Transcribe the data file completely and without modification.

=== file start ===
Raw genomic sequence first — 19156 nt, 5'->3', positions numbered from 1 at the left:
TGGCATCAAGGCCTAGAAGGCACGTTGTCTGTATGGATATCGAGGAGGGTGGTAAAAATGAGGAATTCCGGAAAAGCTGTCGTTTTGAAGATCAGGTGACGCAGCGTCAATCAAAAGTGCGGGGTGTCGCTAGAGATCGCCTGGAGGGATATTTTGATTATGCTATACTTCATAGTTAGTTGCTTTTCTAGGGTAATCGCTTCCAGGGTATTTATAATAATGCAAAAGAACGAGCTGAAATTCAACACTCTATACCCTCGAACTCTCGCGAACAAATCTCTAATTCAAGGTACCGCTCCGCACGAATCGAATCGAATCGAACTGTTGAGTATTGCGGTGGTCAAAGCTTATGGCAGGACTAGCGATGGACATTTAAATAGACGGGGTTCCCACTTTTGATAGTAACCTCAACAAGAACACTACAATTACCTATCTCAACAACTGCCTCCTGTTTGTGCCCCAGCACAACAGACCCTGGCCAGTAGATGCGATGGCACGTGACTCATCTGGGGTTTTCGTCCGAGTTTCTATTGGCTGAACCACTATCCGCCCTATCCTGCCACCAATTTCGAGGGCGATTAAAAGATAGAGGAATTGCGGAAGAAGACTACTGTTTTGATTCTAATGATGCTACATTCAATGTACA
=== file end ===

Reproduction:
Raw genomic sequence first — 19156 nt, 5'->3', positions numbered from 1 at the left:
TGGCATCAAGGCCTAGAAGGCACGTTGTCTGTATGGATATCGAGGAGGGTGGTAAAAATGAGGAATTCCGGAAAAGCTGTCGTTTTGAAGATCAGGTGACGCAGCGTCAATCAAAAGTGCGGGGTGTCGCTAGAGATCGCCTGGAGGGATATTTTGATTATGCTATACTTCATAGTTAGTTGCTTTTCTAGGGTAATCGCTTCCAGGGTATTTATAATAATGCAAAAGAACGAGCTGAAATTCAACACTCTATACCCTCGAACTCTCGCGAACAAATCTCTAATTCAAGGTACCGCTCCGCACGAATCGAATCGAATCGAACTGTTGAGTATTGCGGTGGTCAAAGCTTATGGCAGGACTAGCGATGGACATTTAAATAGACGGGGTTCCCACTTTTGATAGTAACCTCAACAAGAACACTACAATTACCTATCTCAACAACTGCCTCCTGTTTGTGCCCCAGCACAACAGACCCTGGCCAGTAGATGCGATGGCACGTGACTCATCTGGGGTTTTCGTCCGAGTTTCTATTGGCTGAACCACTATCCGCCCTATCCTGCCACCAATTTCGAGGGCGATTAAAAGATAGAGGAATTGCGGAAGAAGACTACTGTTTTGATTCTAATGATGCTACATTCAATGTACA